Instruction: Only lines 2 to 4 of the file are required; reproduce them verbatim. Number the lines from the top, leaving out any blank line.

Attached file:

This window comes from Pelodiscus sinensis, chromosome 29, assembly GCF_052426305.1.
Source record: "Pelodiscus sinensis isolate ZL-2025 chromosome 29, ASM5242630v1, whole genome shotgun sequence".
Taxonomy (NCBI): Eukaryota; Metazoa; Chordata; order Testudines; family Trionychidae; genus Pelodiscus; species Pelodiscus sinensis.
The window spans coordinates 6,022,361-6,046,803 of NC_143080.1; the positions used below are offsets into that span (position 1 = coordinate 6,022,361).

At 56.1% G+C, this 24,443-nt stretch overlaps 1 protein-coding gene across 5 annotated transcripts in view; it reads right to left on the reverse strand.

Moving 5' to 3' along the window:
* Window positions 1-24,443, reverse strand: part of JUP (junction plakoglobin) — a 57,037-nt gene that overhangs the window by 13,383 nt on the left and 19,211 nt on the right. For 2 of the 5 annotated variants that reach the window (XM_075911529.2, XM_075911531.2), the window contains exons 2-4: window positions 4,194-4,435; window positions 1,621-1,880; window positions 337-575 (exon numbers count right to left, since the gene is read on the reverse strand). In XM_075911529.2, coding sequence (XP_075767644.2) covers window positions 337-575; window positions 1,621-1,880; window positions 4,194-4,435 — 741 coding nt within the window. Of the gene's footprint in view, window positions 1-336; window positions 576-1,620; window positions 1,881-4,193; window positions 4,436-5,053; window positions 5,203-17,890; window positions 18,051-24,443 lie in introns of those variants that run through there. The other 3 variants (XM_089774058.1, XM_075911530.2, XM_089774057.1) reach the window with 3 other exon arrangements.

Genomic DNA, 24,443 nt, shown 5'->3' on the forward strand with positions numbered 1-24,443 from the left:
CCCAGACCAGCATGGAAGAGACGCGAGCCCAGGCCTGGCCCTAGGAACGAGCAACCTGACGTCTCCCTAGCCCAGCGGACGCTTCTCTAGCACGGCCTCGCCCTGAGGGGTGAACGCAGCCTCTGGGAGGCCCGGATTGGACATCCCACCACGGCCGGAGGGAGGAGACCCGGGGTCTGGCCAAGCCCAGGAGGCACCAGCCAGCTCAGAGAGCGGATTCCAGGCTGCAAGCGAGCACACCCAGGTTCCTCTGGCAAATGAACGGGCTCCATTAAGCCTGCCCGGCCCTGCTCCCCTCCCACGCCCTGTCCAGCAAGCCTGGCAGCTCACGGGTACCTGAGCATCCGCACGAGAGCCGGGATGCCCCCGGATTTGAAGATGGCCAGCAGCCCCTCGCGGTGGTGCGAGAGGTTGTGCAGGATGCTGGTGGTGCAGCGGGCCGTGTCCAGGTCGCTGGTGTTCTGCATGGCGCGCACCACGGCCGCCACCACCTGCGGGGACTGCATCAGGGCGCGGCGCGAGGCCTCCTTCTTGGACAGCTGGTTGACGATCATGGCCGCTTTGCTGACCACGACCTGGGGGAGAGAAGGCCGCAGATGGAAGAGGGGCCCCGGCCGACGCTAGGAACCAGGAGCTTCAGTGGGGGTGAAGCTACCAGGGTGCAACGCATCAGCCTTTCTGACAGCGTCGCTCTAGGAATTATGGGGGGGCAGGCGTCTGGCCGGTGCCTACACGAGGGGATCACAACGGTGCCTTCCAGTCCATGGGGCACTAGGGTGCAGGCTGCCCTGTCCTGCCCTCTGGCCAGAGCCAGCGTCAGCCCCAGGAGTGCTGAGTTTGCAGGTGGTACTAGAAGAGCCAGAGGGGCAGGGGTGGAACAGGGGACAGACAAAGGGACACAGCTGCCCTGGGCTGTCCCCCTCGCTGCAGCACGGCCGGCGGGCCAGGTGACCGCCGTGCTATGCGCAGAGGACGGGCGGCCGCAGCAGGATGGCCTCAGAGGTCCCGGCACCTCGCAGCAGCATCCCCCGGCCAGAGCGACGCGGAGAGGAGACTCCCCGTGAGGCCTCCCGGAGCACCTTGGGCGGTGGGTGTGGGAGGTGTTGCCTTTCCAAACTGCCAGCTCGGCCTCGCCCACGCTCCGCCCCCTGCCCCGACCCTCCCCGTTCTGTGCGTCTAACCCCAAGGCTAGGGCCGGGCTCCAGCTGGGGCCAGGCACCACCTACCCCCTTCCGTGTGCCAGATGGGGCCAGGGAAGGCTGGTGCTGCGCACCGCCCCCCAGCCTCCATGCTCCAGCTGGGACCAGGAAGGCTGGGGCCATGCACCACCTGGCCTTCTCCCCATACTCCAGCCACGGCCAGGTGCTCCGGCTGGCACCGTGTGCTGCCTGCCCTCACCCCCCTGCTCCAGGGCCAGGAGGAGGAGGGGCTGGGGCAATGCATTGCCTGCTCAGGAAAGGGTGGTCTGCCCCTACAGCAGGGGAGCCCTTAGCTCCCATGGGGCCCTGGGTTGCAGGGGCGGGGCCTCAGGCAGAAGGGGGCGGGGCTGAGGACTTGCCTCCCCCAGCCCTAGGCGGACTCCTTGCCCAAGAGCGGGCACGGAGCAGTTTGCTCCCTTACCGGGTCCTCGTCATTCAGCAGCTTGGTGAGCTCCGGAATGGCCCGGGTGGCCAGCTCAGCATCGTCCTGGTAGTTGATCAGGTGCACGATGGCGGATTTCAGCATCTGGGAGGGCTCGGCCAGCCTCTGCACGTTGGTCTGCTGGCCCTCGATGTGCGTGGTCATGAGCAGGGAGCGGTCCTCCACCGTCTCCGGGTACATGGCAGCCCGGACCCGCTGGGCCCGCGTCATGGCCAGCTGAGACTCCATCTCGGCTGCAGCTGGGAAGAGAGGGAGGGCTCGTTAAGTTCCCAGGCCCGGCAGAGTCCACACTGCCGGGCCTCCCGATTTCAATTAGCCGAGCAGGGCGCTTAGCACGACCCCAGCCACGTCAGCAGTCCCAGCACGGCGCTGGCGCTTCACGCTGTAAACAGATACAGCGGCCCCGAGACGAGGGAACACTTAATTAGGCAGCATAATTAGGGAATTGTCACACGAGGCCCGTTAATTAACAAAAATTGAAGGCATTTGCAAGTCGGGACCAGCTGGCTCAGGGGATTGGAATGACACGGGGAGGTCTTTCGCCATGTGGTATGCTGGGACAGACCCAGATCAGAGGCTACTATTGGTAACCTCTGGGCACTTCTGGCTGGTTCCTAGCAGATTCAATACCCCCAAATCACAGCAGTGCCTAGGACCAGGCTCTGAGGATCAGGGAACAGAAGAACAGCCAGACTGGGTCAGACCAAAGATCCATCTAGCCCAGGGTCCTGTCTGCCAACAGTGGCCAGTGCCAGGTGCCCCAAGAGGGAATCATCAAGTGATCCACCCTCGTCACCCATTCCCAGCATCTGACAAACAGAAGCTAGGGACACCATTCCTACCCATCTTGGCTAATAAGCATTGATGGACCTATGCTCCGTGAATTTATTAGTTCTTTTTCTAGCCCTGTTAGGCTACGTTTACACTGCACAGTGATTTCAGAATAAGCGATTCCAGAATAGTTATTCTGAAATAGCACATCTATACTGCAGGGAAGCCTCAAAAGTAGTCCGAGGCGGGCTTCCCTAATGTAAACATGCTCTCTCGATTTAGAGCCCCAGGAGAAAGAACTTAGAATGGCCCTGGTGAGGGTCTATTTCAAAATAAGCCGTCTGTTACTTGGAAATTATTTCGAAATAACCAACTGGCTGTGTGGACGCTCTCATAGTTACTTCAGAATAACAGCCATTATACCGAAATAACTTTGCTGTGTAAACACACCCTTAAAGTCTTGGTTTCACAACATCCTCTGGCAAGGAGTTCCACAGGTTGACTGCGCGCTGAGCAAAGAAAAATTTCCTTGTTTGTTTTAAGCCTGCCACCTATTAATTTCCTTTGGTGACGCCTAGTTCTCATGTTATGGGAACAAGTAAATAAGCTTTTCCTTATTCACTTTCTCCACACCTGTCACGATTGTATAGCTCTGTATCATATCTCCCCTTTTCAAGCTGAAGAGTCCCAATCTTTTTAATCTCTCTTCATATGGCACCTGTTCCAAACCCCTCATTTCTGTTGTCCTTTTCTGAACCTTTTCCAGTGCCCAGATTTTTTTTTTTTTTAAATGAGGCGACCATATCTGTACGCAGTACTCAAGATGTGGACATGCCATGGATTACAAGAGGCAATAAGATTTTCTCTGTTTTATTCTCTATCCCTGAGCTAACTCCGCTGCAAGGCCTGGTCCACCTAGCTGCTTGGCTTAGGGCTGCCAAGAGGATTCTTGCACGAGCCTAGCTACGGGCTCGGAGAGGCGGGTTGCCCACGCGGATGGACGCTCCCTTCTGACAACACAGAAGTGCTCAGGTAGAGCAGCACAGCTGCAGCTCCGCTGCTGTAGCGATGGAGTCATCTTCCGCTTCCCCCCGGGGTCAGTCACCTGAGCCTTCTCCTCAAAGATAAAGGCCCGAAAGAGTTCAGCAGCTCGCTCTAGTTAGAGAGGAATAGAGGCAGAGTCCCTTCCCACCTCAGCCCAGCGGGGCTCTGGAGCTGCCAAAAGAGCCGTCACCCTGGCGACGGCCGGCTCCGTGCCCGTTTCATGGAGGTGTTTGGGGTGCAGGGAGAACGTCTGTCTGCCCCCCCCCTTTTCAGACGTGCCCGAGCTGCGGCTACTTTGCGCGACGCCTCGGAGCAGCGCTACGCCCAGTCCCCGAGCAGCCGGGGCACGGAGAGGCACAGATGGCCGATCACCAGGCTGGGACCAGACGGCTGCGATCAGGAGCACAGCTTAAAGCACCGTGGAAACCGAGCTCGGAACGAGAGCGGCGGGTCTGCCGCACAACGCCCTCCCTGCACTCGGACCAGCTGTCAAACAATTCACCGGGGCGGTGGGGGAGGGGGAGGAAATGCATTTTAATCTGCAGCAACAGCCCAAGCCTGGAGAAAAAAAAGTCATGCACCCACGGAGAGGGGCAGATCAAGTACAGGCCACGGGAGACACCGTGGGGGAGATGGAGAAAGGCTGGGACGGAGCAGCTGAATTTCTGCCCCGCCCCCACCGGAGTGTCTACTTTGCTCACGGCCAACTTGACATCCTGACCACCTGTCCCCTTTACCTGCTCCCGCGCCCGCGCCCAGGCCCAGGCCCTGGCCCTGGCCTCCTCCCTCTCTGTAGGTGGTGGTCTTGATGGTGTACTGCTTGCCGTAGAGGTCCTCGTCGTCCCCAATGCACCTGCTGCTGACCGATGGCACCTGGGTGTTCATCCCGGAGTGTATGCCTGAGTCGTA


Source record: "Pelodiscus sinensis isolate ZL-2025 chromosome 29, ASM5242630v1, whole genome shotgun sequence".
Taxonomy (NCBI): Eukaryota; Metazoa; Chordata; order Testudines; family Trionychidae; genus Pelodiscus; species Pelodiscus sinensis.
The window spans coordinates 6,022,361-6,046,803 of NC_143080.1; the positions used below are offsets into that span (position 1 = coordinate 6,022,361).